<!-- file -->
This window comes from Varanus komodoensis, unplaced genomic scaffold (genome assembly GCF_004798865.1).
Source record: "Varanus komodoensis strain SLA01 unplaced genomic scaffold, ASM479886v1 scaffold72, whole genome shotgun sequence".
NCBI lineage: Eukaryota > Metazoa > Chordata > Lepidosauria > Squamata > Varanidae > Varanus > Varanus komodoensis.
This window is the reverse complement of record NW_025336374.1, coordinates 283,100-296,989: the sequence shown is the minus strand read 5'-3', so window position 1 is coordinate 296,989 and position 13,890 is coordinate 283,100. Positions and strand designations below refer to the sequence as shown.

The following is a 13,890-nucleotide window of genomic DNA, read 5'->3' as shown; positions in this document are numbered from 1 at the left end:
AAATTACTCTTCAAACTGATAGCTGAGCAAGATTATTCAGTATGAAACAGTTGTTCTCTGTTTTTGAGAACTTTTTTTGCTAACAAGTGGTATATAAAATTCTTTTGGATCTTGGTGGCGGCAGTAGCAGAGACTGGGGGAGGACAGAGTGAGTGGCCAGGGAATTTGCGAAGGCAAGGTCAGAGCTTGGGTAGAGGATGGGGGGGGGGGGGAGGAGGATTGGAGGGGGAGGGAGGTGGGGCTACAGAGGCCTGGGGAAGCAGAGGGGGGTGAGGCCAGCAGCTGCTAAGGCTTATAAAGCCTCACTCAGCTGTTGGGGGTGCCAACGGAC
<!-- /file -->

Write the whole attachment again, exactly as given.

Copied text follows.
This window comes from Varanus komodoensis, unplaced genomic scaffold (genome assembly GCF_004798865.1).
Source record: "Varanus komodoensis strain SLA01 unplaced genomic scaffold, ASM479886v1 scaffold72, whole genome shotgun sequence".
NCBI lineage: Eukaryota > Metazoa > Chordata > Lepidosauria > Squamata > Varanidae > Varanus > Varanus komodoensis.
This window is the reverse complement of record NW_025336374.1, coordinates 283,100-296,989: the sequence shown is the minus strand read 5'-3', so window position 1 is coordinate 296,989 and position 13,890 is coordinate 283,100. Positions and strand designations below refer to the sequence as shown.

The following is a 13,890-nucleotide window of genomic DNA, read 5'->3' as shown; positions in this document are numbered from 1 at the left end:
AAATTACTCTTCAAACTGATAGCTGAGCAAGATTATTCAGTATGAAACAGTTGTTCTCTGTTTTTGAGAACTTTTTTTGCTAACAAGTGGTATATAAAATTCTTTTGGATCTTGGTGGCGGCAGTAGCAGAGACTGGGGGAGGACAGAGTGAGTGGCCAGGGAATTTGCGAAGGCAAGGTCAGAGCTTGGGTAGAGGATGGGGGGGGGGGGGAGGAGGATTGGAGGGGGAGGGAGGTGGGGCTACAGAGGCCTGGGGAAGCAGAGGGGGGTGAGGCCAGCAGCTGCTAAGGCTTATAAAGCCTCACTCAGCTGTTGGGGGTGCCAACGGAC